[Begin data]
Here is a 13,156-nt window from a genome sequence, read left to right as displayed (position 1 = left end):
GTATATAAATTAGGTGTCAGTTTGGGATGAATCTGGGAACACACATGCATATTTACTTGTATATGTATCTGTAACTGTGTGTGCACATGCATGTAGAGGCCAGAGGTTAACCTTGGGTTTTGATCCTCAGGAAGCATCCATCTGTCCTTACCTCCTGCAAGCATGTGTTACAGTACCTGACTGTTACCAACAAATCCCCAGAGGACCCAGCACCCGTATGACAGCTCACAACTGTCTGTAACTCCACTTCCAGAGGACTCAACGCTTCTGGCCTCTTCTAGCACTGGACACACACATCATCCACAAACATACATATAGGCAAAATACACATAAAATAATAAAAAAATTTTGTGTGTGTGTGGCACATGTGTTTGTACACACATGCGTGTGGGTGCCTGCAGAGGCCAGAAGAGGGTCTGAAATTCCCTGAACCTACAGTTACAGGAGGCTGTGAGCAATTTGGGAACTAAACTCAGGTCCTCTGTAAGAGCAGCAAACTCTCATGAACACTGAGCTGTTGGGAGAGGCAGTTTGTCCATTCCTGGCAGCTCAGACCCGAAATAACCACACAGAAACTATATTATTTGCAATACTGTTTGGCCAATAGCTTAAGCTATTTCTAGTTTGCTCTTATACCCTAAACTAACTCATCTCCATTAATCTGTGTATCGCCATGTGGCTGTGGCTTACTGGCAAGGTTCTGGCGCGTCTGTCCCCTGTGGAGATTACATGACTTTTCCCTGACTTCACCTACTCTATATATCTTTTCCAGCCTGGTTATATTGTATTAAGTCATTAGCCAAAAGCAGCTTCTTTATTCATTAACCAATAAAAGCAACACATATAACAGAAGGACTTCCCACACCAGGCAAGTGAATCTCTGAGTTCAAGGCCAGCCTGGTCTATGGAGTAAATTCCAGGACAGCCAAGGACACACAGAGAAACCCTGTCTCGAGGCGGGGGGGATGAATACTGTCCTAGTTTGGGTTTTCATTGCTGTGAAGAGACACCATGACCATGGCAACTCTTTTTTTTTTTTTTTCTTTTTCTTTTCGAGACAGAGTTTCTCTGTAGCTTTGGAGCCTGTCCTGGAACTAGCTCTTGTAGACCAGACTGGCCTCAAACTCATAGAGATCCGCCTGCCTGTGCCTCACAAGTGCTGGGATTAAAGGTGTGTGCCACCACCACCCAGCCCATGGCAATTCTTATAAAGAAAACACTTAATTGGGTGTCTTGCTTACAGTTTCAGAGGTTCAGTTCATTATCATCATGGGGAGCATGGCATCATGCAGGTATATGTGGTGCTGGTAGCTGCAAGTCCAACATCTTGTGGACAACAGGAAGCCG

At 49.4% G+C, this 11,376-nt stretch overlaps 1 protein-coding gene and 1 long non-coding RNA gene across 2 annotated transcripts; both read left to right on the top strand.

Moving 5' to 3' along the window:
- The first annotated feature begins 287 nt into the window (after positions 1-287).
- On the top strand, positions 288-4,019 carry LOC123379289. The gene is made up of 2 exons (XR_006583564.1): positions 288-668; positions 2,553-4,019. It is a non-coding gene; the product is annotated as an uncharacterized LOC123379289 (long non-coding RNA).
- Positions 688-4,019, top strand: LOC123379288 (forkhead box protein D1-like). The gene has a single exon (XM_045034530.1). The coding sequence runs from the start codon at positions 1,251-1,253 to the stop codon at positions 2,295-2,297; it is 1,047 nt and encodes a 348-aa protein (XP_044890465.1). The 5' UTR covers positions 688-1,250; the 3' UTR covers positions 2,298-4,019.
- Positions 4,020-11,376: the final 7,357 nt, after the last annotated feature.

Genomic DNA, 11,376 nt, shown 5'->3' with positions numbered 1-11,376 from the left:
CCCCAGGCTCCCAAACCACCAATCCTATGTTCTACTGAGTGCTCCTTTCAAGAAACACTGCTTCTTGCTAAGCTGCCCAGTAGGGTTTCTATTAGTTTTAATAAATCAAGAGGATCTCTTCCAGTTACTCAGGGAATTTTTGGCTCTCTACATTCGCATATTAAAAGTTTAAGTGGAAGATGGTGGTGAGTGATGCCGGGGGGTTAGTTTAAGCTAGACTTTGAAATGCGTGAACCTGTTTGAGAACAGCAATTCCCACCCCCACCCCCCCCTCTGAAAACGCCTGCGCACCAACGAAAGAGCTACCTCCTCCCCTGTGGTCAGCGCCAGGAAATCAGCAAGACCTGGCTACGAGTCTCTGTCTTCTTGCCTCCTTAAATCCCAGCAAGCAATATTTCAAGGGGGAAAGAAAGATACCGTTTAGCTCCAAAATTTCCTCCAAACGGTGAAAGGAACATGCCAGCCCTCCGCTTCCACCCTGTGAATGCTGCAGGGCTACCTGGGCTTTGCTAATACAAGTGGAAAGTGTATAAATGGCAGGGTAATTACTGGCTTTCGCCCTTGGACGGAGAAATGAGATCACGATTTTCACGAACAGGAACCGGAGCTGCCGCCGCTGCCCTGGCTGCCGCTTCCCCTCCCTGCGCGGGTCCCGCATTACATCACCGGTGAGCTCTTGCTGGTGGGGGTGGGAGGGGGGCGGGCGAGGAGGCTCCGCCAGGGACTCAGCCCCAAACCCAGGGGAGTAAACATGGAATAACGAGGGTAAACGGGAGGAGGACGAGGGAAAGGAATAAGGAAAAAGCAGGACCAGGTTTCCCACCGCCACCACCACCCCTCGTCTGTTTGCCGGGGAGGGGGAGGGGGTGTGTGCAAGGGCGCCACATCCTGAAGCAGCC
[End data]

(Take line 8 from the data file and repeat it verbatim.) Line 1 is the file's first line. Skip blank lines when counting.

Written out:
- Positions 4,020-11,376: the final 7,357 nt, after the last annotated feature.